Varnado residents upset over conditions

CHRISTINA ARRECHAVALA
Managing Editor

Northwestern State University spent a year renovating Varnado Hall to be a designated living learning center for Creative and Performing Arts students. Residents moved in over a month ago, yet residents are still waiting for everything they were promised to be delivered.

Potential residents were enticed with 24-hour computer labs, soundproof practice rooms and close access to CAPA classes. While spirits were high during move-in, residents soon started complaining about policies and lack of finished space in the dorm.

Theatre major Alexis Mancuso loves the community feel of Varnado but is disappointed in the lack of communication between residents and housing.

“The rooms themselves looked great, but it was weird to walk through halls with temporary flooring and caution tape,” she said. “It would have been better if housing was more upfront and told us upon signing our leases that some things wouldn’t be ready.”

According to Mancuso, the art studio is not furnished, no computer lab has been opened and the rehearsal rooms are still not ready; school started over a month ago.

“We also didn’t have working showers the first three days I was here and didn’t have hot water for at least two weeks. Multiple people, including me and my roommate, don’t have properly draining sinks,” Mancuso said.

CLV spokespersons and Faculty Rector Leslie Gruesbeck refuted claims that the space was supposed to be finished by move-in.

“CLV and/or CAPA has not failed in any way to keep a promise as the renovation schedule for the facility has always shown that there would be a staged completion of spaces based on the purpose of each space,” they said.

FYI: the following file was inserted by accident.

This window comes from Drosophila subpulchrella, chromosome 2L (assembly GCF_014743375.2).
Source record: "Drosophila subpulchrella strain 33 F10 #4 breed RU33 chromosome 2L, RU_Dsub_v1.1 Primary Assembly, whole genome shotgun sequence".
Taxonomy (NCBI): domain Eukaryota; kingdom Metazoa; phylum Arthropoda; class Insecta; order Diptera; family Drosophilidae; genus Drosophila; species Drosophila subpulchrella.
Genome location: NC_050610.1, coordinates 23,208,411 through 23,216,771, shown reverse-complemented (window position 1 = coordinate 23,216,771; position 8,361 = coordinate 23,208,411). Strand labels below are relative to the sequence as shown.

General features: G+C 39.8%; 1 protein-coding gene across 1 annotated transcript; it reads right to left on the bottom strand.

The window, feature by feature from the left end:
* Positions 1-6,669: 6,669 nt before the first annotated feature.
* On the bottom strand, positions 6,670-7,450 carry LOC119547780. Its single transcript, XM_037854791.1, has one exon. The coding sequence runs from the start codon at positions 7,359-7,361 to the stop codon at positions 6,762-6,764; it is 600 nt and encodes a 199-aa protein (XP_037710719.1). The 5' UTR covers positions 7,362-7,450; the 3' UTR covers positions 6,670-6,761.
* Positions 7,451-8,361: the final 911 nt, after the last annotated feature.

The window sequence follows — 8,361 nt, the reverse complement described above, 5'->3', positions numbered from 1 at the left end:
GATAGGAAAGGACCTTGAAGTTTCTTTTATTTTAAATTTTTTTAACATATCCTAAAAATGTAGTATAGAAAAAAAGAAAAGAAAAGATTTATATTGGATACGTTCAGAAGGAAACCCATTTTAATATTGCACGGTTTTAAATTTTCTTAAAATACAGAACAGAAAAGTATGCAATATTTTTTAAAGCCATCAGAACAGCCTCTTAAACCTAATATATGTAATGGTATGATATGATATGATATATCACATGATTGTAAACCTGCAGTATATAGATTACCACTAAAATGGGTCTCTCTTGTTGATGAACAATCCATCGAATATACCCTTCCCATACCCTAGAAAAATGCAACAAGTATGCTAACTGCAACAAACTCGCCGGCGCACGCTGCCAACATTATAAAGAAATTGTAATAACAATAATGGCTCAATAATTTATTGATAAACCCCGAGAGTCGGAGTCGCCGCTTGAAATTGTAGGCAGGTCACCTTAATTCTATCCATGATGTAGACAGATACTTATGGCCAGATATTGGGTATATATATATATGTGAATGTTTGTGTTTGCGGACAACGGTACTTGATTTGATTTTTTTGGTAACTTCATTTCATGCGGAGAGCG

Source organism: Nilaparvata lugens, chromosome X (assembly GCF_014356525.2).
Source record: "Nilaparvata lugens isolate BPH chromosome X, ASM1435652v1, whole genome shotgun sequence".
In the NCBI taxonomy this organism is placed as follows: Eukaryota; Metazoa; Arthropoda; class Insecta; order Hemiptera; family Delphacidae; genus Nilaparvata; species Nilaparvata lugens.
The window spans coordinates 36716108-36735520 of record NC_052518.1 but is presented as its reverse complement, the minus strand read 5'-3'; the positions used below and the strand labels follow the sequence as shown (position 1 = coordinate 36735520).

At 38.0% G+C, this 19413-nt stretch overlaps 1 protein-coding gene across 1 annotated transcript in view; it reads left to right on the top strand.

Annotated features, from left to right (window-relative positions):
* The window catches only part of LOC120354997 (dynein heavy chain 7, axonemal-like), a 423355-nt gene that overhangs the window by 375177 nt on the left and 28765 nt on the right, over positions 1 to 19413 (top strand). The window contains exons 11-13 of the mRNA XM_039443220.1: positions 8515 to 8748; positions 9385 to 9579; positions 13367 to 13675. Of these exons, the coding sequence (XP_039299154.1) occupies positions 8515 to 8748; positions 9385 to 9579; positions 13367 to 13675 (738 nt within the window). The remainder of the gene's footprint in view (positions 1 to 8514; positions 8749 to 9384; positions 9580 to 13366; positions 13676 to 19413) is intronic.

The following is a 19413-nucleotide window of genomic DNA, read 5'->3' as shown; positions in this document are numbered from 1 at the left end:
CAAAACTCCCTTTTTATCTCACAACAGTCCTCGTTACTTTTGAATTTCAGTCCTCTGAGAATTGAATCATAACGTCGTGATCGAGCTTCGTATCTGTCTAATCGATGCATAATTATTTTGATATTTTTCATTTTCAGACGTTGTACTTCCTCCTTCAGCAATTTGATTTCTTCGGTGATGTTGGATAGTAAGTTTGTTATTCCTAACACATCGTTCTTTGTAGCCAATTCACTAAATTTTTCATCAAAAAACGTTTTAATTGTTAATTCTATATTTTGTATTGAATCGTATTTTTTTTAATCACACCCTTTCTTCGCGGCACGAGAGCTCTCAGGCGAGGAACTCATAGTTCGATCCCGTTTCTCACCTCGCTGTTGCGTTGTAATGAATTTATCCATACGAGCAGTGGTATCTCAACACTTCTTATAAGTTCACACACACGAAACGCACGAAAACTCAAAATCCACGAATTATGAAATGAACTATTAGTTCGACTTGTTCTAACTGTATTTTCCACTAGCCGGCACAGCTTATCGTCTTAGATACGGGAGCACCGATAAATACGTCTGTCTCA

Other than the lack of complete amenities, residents are also upset at the guest policy of the dorms.

Maximilian Hibbs, business administration major, is very frustrated by the regulations in Varnado.

“There are many rules that make me feel like I don’t have freedom or privacy,” he said. “We have to check in guests unless they live in the same wing of Varnado with us, and we have to turn our IDs in to do so.”

Students living in the other on-campus dorms have no such policy. Residents are free to have guests as long as their roommate agrees to it.

According to campus housing, the only requirements for guests are that they are at least 18, they should leave the dorms by 11:00 p.m. and must be with the resident at all times.

“Please visit with your roommate(s) on this subject. Guests, both male and female, may not infringe on the rights of your roommate.”

Students are unsure of why Varnado has a stricter policy that requires guests and residents to turn in their IDs.

CLV explained that the policy was in place for student safety.

“While in the other [dorms] you have to get in through a gate and then get in through a locked door to get into a room and a bathroom, at Varnado, we have up to 34 residents who share a bathroom,” they said. “Having our residents feel comfortable to go to the bathroom and to shower is important.”

“I’m upset about being treated like a child in my own home,” Hibbs said. “I couldn’t say I recommend living in Varnado to anyone.”

Any questions about the timeline of Varnado’s completion can be directed to the Faculty Rector Leslie Gruesbeck or Assistant Director of Housing Jim George.

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